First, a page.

The university has a robust Co-op and Internship program, having forged relationships with Fortune 500 corporations, small and medium-size businesses and not-for profits. Familiar names such as Boehringer -Ingelheim, Praxair, IBM, Sikorsky and Goodrich are among the businesses hosting WestConn students. Co-ops and internships nearly always occur within a 60 mile radius of Danbury. Recent placements reflect the following location breakdown: Greater Danbury, 60%; Norwalk/Stamford, 15%; New York City/NY State, 10%; and Waterbury/Hartford, 15%.

Official* Number of Participants in WCSU Co-ops and Internships

 

2007-08

2008-09

2009-10

2010-11

Student Participants

114

107

109

90

*Official means students who are actually enrolled in CED 297. Actual numbers are higher due to a number of factors including: some academic departments conduct their own internships program; externships filled by recent graduates; employers who hire “interns” but do not report back to the Career Development Center.

The university hosts the annual Entrepreneur of the Year award program, giving students and faculty the chance to hear how successful entrepreneurs launched their businesses.

In the past 15 years, Ancell School of Business faculty and students have helped more than 45 regional businesses, industries and non-profits - both entrepreneurial start-ups and established companies - to improve their marketing and business plans.

2.4 Implement a robust fundraising program for scholarships, the general endowment, university programs, centers, and other needs.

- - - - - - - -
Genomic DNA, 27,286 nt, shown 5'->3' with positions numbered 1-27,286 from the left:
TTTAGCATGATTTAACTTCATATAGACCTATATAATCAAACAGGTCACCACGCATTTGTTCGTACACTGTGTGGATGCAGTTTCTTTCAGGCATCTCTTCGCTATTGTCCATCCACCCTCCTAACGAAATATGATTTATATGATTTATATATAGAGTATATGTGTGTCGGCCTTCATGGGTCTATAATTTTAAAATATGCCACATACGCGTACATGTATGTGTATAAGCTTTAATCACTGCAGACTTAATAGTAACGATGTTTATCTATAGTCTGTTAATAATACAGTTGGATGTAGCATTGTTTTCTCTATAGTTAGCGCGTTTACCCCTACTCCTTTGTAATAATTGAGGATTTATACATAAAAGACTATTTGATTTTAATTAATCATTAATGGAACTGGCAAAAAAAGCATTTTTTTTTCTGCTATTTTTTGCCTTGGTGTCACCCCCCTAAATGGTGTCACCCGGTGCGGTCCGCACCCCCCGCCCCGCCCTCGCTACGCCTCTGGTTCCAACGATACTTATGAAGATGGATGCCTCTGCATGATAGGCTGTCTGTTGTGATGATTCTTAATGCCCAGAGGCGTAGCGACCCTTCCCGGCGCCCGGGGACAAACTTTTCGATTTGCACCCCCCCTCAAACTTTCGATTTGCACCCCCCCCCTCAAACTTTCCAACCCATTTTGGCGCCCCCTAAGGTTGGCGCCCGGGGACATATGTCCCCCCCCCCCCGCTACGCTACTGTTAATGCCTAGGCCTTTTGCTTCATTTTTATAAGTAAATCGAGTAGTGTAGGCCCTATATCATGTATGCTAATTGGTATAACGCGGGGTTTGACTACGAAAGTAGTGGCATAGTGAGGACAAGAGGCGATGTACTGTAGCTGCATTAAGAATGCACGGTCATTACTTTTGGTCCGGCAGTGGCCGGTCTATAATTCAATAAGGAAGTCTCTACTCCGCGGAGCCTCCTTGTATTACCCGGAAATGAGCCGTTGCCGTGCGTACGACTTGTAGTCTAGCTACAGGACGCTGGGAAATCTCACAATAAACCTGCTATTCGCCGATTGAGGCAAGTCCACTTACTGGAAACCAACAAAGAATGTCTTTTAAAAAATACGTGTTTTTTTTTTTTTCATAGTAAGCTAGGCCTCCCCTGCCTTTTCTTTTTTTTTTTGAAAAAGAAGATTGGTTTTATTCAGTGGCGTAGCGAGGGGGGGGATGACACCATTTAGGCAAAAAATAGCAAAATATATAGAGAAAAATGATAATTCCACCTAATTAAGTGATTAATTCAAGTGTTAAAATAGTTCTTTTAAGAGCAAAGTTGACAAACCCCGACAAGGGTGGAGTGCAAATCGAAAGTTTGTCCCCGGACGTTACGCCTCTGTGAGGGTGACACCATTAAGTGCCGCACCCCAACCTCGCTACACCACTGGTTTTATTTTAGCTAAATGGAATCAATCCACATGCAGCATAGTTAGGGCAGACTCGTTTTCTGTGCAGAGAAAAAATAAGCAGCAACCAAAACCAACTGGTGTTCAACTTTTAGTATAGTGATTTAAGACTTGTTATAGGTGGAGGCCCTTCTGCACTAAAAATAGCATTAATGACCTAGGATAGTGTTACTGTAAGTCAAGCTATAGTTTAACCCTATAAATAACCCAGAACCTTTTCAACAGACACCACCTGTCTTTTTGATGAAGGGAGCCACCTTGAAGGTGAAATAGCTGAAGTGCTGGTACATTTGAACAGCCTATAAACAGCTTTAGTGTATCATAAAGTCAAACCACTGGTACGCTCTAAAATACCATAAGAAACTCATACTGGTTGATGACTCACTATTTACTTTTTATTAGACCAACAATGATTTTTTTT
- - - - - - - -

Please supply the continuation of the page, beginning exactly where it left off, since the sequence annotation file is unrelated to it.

FY07

FY08

FY09

FY10

FY11

$ scholarships raised per year

$390,575.78

$273,403.64

$423,230.08

$578,462.44

$267,002.32

$ endowed funds raised       

$393,409.50

$61,518.42

$18,250.00

$12,000.00

$1,500.00

$ unrestricted funds raised

$185,049.55

$220,089.33

$194,905.69

$118,808.79

$158,899.37

Total

$969,035.28

$555,011.39

$636,385.77

$709,271.23

$427,401.69

 

 

 

 

 

 

# scholarships awarded

102

156

197

132

185

$ total dollar scholarships awarded

$78,000

$157,000

$232,000

$136,000

$204,000

Currently, WCSU is working to leverage its strategic location to implement a fundraising program for scholarships, the general endowment, university programs, and other needs by conducting a feasibility study for a comprehensive campaign. If the campaign is initiated, fundraising goals will include support for scholarships, signature programs, and other needs as defined by the campaign committee and as identified by the consulting firm.             

2.5 Develop and implement a comprehensive governmental affairs program, with emphasis on state and local relationships

There are numerous community partnerships which provide strong evidence of WCSU’s commitment to mutually beneficial town-gown relationships. The Ives Concert Authority, Hubble Telescope 25th Anniversary and the Candlewood and Kenosia Lake partnerships are just a few examples.

According to senior staff, while not "comprehensive," the university has made progress in the past eight years in improving “town-gown” relations and relationships with legislators. For example, the One Book, One Community program was created, and the number of lectures and other programs to which the community is invited has increased. The Bridges program is a strong example of community outreach. Bridges has produced dramatic reductions in the number of students needing remediation in math and writing. It has also improved first year retention rates.

President Schmotter hosts annual legislative breakfasts that policy makers attend to learn about institutional  priorities. The President also has ongoing informal dialogue with legislators and gives testimony at the Capitol.